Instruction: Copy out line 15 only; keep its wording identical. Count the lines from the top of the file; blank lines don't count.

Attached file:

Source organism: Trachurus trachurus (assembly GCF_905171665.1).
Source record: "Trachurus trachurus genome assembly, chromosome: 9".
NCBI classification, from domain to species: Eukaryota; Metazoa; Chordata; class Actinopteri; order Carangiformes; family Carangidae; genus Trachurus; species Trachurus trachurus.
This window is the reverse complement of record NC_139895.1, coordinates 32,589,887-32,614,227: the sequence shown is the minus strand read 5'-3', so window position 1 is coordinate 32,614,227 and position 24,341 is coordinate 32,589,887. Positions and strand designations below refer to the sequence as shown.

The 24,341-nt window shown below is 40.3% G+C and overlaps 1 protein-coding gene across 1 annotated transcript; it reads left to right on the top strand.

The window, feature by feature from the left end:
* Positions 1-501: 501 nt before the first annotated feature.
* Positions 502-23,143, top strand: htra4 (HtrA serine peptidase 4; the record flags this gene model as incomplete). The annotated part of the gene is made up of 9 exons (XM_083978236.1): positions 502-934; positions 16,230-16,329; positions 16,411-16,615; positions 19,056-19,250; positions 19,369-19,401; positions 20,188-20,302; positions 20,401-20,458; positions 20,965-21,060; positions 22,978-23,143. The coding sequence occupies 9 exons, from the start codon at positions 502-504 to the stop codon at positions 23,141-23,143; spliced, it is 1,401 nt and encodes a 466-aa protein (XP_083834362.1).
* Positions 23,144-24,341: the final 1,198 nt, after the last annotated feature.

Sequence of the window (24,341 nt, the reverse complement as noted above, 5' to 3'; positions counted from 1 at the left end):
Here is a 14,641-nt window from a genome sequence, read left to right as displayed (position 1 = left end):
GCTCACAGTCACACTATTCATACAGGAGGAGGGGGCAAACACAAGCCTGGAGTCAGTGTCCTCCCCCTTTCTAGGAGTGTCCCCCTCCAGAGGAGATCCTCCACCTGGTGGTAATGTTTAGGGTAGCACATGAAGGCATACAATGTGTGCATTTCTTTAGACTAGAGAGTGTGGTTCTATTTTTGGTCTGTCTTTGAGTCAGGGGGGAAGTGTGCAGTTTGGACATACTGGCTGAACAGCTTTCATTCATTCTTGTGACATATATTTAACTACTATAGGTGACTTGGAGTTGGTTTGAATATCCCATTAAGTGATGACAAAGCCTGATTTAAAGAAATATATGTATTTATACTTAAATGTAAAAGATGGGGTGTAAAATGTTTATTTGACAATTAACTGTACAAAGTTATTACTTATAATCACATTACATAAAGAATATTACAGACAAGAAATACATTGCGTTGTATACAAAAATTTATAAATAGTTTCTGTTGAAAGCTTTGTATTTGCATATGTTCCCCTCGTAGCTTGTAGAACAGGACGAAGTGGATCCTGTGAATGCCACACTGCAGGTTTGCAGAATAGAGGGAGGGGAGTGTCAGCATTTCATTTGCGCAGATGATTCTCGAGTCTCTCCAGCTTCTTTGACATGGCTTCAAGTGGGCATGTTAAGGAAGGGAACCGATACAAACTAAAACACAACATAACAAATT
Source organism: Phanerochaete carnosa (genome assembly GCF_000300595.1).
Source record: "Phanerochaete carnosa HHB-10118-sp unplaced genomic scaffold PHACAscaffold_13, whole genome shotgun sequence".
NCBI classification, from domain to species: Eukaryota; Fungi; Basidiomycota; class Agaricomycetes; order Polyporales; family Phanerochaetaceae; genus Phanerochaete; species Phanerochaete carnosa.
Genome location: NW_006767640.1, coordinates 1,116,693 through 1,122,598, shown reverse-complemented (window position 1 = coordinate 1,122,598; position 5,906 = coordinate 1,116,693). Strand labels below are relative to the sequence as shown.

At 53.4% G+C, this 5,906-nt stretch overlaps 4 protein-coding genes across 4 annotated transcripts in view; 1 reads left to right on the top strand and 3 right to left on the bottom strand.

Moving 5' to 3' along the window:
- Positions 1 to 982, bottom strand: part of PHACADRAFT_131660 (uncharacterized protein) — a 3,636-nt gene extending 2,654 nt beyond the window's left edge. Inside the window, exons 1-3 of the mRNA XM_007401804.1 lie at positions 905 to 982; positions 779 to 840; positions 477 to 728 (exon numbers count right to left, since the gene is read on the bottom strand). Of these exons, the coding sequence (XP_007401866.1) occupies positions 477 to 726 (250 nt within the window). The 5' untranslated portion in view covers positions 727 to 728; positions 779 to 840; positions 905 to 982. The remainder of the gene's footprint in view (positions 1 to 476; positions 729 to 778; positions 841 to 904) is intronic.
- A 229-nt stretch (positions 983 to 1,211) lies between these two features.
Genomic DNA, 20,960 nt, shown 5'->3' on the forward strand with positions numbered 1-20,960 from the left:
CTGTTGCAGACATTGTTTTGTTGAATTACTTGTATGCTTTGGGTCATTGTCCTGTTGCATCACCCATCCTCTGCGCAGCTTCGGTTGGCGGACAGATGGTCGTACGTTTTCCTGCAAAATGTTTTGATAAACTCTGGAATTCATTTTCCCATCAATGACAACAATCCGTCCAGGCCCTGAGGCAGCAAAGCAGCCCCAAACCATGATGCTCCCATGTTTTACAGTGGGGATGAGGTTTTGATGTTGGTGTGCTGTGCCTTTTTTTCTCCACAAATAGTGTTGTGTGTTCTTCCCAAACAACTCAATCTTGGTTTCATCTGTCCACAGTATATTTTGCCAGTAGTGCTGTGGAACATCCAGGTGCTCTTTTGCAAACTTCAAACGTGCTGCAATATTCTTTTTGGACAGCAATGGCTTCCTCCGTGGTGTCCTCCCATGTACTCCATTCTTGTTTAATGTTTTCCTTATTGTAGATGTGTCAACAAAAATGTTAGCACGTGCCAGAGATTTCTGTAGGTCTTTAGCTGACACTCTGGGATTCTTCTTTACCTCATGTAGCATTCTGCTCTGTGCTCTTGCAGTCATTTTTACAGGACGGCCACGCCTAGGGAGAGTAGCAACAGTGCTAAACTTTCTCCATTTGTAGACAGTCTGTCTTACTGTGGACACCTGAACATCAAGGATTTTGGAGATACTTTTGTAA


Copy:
NCBI classification, from domain to species: Eukaryota; Fungi; Basidiomycota; class Agaricomycetes; order Polyporales; family Phanerochaetaceae; genus Phanerochaete; species Phanerochaete carnosa.